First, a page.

Before the symposium, Dr. Serra met with a group of Bush School students to discuss their questions on free trade and the future of NAFTA. This event touched on the cruciality of free trade and the importance of being neighborly on a global scale. Dr. Serra also stressed that the United States, Mexico, and Canada should all be on the same side of the negotiating table because a strong regional economy is in the best interest of everyone.
Dr. Jaime Serra is Chairman of SAI Law and Economics (consulting firm), founder of Aklara (electronic auctions), and founder of CAM (Arbitration Center of Mexico). He served in the Mexican government from 1986 to 1994 as Undersecretary of Finance, Secretary of Trade and Industry, and Secretary of Finance. As Secretary of Trade and Industry, he led the negotiation and implementation of NAFTA; headed the negotiations of free trade agreements with Chile, Colombia, Venezuela, Bolivia, and Costa Rica; and promoted the creation of the Federal Competition Commission in Mexico and the Mexican Institute for Industrial Property (IMPI).
Dr. Serra’s collaboration with not-for-profit boards includes the Corporation of Yale University (1994-2001), and he currently co-chairs the President's Council on International Activities. He is a trustee of the National Institute for Genomic Medicine in Mexico and of the Trilateral Commission. Dr. Serra is Chairman of the Board of BBVA Bancomer and Director of the following publicly listed companies: The Mexico Fund, Tenaris, and Vitro.
Dr. Serra is a graduate of UNAM. He earned his Master’s in Economics at El Colegio de Mexico and his PhD in Economics at Yale University. He has been professor of Economics at El Colegio de Mexico, Stanford, Princeton, and NYU. He received, among others, the National Prize for Social Sciences, Academia Mexicana de Ciencias, Mexico (1986); the National Prize for Economics (Banamex 1979); the Wilbur Lucius Cross Medal, Yale University (1993); and the Woodrow Wilson Award for Public Service (2014). He is married to Joanna Wright, and they have three sons: Sebastian, Daniel, and Julian.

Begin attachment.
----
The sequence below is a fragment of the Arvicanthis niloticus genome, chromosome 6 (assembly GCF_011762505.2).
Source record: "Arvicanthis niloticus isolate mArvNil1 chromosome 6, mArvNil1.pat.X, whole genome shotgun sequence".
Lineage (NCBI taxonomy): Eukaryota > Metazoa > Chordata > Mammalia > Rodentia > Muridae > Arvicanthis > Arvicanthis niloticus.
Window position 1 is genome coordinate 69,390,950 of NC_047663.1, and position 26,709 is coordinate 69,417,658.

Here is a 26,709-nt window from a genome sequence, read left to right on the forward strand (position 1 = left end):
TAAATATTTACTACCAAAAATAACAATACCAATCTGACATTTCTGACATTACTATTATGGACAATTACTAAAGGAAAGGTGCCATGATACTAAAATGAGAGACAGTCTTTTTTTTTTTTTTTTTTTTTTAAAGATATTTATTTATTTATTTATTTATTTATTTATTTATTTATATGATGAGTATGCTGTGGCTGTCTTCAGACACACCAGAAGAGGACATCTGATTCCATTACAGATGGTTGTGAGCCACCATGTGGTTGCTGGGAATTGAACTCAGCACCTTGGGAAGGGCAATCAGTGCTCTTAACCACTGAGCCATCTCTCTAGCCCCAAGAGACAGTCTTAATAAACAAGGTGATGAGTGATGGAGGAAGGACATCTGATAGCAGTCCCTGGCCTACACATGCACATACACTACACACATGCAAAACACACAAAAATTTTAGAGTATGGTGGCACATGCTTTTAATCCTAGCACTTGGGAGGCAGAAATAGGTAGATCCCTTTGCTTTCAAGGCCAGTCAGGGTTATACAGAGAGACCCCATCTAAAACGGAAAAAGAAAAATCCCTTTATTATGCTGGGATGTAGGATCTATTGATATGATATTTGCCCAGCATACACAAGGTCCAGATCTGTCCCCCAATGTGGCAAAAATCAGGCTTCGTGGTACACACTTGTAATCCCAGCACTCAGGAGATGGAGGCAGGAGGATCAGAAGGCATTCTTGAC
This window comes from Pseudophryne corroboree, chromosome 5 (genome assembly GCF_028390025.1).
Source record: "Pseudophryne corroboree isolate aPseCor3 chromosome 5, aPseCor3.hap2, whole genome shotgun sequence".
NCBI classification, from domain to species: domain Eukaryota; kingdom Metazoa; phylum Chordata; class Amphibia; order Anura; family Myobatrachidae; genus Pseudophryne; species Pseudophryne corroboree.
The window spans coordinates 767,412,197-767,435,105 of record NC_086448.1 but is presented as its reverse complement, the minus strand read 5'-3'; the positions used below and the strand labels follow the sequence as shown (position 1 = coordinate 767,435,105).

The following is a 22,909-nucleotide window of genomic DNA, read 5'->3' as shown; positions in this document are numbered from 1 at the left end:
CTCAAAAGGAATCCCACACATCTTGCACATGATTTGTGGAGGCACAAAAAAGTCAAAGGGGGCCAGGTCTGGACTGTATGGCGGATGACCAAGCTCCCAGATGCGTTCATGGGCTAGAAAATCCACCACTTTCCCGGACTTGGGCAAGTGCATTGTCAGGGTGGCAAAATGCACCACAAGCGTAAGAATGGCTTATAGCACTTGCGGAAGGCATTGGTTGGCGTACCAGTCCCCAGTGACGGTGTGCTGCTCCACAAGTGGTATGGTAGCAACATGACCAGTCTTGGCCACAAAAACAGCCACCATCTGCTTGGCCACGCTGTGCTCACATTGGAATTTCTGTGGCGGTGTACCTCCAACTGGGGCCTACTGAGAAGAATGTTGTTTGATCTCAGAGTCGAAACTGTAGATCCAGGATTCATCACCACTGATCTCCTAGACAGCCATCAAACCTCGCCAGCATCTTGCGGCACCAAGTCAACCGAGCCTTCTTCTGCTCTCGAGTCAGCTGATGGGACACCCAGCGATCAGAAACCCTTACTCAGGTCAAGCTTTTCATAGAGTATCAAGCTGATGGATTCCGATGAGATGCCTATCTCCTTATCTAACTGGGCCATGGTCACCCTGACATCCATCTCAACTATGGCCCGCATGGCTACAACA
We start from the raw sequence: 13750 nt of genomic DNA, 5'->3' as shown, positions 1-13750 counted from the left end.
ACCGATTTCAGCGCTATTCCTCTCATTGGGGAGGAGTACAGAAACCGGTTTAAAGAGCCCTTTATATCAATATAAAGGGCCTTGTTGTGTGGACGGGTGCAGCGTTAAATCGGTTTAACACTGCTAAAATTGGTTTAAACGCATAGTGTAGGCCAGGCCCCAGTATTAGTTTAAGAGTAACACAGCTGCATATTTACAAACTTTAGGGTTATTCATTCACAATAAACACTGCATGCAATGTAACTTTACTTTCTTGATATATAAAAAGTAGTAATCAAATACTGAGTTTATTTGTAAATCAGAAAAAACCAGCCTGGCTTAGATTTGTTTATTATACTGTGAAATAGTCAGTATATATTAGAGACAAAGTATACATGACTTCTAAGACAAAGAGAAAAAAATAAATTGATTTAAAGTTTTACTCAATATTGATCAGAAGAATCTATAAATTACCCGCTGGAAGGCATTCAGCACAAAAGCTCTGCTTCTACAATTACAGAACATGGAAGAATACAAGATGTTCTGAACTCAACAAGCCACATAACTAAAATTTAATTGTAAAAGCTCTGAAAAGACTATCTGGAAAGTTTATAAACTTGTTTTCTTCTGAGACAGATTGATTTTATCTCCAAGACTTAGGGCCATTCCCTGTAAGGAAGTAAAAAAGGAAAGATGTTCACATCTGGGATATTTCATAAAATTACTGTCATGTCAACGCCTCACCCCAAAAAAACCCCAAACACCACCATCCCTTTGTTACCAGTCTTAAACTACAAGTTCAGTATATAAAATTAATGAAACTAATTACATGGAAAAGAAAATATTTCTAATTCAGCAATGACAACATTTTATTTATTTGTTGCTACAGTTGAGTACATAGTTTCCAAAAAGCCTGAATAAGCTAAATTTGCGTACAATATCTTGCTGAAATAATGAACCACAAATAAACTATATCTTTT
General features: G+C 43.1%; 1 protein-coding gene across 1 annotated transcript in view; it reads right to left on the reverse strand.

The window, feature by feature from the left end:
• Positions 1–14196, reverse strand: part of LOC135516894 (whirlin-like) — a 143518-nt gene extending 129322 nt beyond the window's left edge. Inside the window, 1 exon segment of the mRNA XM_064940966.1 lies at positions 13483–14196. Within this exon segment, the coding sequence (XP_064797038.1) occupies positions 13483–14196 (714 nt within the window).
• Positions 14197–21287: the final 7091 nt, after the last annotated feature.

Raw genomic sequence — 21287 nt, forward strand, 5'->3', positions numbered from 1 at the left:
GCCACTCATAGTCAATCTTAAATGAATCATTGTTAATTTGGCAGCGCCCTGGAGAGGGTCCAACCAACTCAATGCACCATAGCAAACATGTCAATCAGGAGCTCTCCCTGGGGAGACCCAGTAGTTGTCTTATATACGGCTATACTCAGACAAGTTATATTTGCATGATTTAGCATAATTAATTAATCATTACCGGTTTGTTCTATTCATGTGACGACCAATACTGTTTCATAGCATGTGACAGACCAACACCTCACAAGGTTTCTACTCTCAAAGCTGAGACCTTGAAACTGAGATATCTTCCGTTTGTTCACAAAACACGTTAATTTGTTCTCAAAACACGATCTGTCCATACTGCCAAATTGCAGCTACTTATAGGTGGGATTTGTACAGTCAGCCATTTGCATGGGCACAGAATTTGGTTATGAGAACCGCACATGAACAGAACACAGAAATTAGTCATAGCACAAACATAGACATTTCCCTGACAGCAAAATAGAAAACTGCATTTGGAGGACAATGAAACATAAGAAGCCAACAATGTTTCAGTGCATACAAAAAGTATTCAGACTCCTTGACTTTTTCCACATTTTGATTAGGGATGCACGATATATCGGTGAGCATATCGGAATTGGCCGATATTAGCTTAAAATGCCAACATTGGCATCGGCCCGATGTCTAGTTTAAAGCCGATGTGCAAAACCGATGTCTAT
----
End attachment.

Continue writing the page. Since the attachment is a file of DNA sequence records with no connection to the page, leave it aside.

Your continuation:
Drayton McLane Jr. serves as Chairman of the McLane Group and is the former CEO of the Houston Astros Baseball Club. A native Texan, this acclaimed businessman, leader, and generous philanthropist, ensures the focus of all his endeavors is based upon strong Christian values and moral ethics.
The grandson of a successful entrepreneur, Mr. McLane experienced firsthand the hard work and dedication it takes to successfully thrive in industry. He began developing his tireless work ethic at age nine by working for his father at the family’s wholesale grocery business, the McLane Company. Mr. McLane received his Bachelor of Business Administration degree from Baylor University in 1958 and his Master of Business Administration degree from Michigan State University in 1959. Upon completion of his formal education, Mr. McLane came back to begin working at the family business loading trucks on the second shift. He worked his way up, and by earning the respect and admiration of his co-workers, he became President and CEO of the company in 1964 and held these positions for thirty years.